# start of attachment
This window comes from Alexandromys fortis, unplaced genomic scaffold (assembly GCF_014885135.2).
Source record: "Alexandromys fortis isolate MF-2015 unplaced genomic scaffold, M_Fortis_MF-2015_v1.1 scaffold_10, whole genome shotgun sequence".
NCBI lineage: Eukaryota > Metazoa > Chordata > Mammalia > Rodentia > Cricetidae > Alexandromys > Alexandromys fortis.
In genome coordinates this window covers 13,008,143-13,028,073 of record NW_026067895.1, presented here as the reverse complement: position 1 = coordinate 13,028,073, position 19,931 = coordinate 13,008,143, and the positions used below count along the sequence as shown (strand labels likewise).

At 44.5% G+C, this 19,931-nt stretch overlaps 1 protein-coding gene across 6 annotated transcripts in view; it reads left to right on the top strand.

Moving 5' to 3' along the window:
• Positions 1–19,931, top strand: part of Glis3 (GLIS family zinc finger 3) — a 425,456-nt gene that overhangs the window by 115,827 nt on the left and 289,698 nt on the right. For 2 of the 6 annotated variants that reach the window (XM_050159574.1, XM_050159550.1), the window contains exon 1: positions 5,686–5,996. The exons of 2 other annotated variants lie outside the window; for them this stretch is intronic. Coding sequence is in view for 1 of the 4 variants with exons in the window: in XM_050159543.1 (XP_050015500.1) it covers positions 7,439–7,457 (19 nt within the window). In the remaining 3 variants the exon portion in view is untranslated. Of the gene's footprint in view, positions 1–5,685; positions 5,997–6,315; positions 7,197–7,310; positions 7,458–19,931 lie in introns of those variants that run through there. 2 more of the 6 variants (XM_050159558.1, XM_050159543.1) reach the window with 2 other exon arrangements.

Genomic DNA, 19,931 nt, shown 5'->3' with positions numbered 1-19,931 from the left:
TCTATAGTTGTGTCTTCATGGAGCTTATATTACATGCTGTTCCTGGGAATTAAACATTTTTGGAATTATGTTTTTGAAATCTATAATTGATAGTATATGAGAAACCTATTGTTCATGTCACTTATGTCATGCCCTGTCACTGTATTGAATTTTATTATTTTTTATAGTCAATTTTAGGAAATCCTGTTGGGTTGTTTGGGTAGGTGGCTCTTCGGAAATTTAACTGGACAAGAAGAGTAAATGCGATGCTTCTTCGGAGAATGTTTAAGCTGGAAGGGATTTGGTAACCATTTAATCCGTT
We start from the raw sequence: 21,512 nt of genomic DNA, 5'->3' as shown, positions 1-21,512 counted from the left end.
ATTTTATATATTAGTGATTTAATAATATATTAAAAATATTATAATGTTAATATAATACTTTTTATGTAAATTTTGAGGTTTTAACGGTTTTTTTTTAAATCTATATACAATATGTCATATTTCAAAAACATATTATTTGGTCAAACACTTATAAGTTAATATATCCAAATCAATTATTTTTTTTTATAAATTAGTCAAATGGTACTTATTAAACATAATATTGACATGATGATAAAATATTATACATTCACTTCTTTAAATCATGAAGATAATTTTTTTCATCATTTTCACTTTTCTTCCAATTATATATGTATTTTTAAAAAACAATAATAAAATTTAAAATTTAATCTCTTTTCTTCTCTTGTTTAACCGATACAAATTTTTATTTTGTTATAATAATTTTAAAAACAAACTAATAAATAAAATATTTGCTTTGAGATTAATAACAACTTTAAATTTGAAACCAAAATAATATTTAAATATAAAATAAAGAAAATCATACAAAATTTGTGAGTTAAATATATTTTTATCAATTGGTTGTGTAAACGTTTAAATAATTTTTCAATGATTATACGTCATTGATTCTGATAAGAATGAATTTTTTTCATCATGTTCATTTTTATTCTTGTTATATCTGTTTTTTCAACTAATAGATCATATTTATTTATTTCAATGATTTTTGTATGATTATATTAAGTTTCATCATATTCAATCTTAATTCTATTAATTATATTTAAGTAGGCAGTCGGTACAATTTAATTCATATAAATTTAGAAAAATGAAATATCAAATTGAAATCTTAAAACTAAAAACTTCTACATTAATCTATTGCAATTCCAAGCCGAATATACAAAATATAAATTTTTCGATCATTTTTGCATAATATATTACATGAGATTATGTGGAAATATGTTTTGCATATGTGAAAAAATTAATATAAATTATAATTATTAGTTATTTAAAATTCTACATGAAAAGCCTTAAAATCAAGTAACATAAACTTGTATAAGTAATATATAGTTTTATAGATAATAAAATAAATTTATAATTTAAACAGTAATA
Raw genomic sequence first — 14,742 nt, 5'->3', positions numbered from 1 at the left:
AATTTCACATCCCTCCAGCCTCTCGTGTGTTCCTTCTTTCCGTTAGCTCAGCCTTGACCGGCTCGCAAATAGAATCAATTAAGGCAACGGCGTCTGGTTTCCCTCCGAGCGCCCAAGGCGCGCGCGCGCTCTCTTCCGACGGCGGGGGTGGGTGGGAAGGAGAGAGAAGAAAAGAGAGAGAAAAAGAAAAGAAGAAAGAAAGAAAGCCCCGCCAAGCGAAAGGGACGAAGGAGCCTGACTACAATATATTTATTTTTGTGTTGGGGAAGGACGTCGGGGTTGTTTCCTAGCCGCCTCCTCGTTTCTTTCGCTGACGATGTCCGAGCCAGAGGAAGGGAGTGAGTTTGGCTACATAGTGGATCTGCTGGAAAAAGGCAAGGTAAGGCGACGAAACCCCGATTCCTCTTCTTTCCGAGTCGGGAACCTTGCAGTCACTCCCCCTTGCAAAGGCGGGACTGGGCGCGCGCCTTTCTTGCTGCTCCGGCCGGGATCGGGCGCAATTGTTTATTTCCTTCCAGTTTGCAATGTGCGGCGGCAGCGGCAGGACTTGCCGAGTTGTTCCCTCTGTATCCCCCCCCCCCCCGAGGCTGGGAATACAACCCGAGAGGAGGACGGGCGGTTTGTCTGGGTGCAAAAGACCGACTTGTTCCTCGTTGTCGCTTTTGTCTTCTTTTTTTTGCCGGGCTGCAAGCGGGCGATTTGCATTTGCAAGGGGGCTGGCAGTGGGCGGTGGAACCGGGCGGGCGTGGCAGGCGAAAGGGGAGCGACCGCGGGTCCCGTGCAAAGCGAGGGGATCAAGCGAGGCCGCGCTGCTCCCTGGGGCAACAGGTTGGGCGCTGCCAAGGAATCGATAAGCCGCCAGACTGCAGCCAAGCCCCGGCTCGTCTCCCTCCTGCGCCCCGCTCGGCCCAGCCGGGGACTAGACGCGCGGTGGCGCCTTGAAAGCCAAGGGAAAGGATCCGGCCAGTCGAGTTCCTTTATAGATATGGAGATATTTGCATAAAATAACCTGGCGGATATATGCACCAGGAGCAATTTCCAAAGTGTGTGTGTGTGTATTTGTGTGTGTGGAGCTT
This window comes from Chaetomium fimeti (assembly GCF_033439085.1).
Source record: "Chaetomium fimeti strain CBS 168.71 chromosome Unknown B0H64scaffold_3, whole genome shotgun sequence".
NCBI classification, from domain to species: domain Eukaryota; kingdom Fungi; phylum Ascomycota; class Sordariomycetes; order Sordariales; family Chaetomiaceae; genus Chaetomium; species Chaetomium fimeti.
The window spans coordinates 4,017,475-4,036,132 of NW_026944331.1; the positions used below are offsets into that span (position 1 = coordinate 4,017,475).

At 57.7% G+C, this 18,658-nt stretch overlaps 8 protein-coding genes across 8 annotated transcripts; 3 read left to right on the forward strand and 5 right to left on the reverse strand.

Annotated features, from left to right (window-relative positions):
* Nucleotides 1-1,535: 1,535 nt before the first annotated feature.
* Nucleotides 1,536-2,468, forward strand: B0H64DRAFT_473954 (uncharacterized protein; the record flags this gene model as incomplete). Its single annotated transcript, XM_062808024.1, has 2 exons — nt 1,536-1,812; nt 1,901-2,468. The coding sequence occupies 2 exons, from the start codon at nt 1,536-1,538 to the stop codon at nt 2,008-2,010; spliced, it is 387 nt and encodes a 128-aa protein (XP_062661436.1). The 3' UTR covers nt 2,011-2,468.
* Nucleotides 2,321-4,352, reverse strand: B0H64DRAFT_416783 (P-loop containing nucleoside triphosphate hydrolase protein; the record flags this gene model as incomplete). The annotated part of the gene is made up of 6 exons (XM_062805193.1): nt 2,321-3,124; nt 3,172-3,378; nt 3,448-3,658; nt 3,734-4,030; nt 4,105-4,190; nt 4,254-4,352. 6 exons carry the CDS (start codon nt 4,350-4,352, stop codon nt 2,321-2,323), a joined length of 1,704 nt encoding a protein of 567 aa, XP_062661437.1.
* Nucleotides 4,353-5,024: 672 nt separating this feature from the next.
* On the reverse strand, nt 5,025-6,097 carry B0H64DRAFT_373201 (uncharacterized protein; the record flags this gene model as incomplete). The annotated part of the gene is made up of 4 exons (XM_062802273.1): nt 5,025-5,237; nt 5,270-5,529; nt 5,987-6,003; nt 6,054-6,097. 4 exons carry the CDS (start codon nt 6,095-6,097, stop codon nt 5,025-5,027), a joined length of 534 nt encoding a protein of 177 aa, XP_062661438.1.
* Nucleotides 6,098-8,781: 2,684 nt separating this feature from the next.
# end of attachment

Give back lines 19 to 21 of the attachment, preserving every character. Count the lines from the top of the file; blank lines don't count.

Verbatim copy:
Annotated features, from left to right (window-relative positions):
* Nucleotides 1-1,535: 1,535 nt before the first annotated feature.
* Nucleotides 1,536-2,468, forward strand: B0H64DRAFT_473954 (uncharacterized protein; the record flags this gene model as incomplete). Its single annotated transcript, XM_062808024.1, has 2 exons — nt 1,536-1,812; nt 1,901-2,468. The coding sequence occupies 2 exons, from the start codon at nt 1,536-1,538 to the stop codon at nt 2,008-2,010; spliced, it is 387 nt and encodes a 128-aa protein (XP_062661436.1). The 3' UTR covers nt 2,011-2,468.